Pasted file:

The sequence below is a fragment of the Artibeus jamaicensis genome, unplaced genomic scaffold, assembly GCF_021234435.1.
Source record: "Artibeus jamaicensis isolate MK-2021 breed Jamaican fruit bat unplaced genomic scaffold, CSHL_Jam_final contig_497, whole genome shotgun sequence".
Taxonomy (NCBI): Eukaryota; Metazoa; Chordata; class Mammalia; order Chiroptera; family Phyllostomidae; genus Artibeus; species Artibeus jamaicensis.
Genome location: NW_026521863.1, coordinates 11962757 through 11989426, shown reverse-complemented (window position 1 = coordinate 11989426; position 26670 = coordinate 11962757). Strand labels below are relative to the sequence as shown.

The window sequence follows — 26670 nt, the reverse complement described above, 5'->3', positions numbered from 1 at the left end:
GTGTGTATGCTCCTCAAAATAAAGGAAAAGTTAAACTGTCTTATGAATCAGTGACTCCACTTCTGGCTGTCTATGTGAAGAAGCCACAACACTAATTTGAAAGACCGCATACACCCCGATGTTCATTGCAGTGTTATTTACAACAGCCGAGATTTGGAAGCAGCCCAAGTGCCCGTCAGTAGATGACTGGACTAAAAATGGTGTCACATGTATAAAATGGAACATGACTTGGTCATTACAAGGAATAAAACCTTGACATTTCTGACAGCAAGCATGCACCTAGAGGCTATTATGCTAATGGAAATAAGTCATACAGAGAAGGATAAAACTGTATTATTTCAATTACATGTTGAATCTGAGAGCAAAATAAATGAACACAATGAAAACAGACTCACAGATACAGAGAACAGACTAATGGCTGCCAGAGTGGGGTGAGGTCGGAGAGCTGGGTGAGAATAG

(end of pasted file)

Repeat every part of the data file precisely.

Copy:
The sequence below is a fragment of the Artibeus jamaicensis genome, unplaced genomic scaffold, assembly GCF_021234435.1.
Source record: "Artibeus jamaicensis isolate MK-2021 breed Jamaican fruit bat unplaced genomic scaffold, CSHL_Jam_final contig_497, whole genome shotgun sequence".
Taxonomy (NCBI): Eukaryota; Metazoa; Chordata; class Mammalia; order Chiroptera; family Phyllostomidae; genus Artibeus; species Artibeus jamaicensis.
Genome location: NW_026521863.1, coordinates 11962757 through 11989426, shown reverse-complemented (window position 1 = coordinate 11989426; position 26670 = coordinate 11962757). Strand labels below are relative to the sequence as shown.

The window sequence follows — 26670 nt, the reverse complement described above, 5'->3', positions numbered from 1 at the left end:
GTGTGTATGCTCCTCAAAATAAAGGAAAAGTTAAACTGTCTTATGAATCAGTGACTCCACTTCTGGCTGTCTATGTGAAGAAGCCACAACACTAATTTGAAAGACCGCATACACCCCGATGTTCATTGCAGTGTTATTTACAACAGCCGAGATTTGGAAGCAGCCCAAGTGCCCGTCAGTAGATGACTGGACTAAAAATGGTGTCACATGTATAAAATGGAACATGACTTGGTCATTACAAGGAATAAAACCTTGACATTTCTGACAGCAAGCATGCACCTAGAGGCTATTATGCTAATGGAAATAAGTCATACAGAGAAGGATAAAACTGTATTATTTCAATTACATGTTGAATCTGAGAGCAAAATAAATGAACACAATGAAAACAGACTCACAGATACAGAGAACAGACTAATGGCTGCCAGAGTGGGGTGAGGTCGGAGAGCTGGGTGAGAATAG